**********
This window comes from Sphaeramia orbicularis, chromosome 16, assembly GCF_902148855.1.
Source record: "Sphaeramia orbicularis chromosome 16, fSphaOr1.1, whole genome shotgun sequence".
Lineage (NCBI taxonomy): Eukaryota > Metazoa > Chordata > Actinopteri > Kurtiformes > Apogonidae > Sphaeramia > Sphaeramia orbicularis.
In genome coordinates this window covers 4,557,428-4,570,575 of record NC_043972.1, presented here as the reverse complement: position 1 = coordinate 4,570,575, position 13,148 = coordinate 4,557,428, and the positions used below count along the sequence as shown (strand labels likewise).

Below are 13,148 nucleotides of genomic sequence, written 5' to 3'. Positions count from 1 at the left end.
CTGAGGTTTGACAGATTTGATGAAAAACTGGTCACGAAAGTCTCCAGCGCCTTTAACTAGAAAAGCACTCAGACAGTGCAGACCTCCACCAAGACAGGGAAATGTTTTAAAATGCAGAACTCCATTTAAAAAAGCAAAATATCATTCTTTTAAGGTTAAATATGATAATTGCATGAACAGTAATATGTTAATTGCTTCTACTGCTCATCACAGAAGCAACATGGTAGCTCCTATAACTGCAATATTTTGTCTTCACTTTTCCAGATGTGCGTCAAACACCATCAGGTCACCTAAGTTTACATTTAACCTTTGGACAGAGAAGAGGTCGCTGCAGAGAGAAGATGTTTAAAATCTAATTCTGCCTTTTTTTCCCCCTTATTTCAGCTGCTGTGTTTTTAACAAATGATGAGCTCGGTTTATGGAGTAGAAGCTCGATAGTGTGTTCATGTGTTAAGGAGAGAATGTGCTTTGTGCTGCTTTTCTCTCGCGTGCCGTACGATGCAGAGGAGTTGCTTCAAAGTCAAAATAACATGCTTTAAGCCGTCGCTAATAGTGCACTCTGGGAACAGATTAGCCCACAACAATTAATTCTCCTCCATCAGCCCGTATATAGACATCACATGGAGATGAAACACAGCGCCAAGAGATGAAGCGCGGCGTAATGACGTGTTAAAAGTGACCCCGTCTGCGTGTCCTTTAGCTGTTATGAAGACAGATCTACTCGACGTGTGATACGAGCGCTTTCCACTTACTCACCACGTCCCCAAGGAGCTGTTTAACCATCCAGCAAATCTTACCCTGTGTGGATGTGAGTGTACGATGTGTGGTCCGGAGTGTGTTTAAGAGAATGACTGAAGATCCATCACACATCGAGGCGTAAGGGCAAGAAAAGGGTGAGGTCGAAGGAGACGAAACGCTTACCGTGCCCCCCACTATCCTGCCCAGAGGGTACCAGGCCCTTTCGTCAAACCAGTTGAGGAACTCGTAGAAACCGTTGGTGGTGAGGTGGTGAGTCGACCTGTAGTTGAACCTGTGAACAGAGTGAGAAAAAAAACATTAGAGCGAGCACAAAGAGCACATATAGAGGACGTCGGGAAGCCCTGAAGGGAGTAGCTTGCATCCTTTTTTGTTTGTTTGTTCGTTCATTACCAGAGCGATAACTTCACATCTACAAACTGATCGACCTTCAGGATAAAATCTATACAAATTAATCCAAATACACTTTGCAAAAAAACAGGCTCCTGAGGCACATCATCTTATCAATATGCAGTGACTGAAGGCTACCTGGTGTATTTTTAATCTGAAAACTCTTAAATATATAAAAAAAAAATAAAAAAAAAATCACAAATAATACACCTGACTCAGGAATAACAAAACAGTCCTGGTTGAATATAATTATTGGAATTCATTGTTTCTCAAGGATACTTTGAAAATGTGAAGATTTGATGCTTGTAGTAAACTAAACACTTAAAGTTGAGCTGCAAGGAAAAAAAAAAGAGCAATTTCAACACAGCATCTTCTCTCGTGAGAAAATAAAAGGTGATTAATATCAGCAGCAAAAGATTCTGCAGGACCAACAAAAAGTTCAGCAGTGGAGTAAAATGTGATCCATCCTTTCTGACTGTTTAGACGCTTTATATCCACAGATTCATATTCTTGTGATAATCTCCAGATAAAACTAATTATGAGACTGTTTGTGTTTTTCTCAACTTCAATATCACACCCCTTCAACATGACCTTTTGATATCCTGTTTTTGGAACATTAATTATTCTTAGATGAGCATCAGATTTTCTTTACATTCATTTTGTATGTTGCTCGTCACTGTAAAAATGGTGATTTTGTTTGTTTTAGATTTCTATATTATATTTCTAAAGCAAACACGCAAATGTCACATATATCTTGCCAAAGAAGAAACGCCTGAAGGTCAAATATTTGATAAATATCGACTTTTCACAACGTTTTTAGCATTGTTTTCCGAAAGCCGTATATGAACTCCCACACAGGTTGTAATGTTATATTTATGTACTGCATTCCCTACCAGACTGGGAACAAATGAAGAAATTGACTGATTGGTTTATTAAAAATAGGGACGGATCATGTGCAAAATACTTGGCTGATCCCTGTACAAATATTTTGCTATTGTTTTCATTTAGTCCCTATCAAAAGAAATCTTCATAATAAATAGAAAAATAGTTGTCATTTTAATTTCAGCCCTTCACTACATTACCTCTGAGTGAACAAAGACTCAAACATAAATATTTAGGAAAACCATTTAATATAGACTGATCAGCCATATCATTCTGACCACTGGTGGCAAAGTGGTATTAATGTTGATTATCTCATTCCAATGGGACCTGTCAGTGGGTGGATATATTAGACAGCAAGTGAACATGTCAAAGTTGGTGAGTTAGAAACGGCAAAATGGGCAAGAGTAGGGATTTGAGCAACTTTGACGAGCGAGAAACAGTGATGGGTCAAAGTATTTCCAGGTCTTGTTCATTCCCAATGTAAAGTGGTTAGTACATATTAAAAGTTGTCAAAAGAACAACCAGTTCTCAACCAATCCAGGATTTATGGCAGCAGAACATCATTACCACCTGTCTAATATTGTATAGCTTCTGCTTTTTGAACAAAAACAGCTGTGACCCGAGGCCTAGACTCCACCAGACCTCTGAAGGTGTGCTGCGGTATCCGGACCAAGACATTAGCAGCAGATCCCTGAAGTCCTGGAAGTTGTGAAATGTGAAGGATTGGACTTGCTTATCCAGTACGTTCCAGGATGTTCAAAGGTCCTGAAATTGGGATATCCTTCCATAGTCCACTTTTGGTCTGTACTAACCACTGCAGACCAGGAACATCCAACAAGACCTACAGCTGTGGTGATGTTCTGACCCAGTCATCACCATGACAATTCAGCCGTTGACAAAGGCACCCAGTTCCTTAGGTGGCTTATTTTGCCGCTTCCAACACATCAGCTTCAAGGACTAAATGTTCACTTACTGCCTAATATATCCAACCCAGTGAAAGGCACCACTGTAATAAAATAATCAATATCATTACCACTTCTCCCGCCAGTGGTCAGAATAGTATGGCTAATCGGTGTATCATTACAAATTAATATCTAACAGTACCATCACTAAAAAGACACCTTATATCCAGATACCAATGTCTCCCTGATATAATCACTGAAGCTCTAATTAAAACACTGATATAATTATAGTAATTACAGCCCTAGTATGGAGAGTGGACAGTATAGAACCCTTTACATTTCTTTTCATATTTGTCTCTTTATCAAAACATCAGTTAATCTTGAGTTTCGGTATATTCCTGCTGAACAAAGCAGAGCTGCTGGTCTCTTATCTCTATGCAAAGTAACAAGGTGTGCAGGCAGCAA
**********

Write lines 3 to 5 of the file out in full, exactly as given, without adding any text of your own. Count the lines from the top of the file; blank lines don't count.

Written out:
Lineage (NCBI taxonomy): Eukaryota > Metazoa > Chordata > Actinopteri > Kurtiformes > Apogonidae > Sphaeramia > Sphaeramia orbicularis.
In genome coordinates this window covers 4,557,428-4,570,575 of record NC_043972.1, presented here as the reverse complement: position 1 = coordinate 4,570,575, position 13,148 = coordinate 4,557,428, and the positions used below count along the sequence as shown (strand labels likewise).

Below are 13,148 nucleotides of genomic sequence, written 5' to 3'. Positions count from 1 at the left end.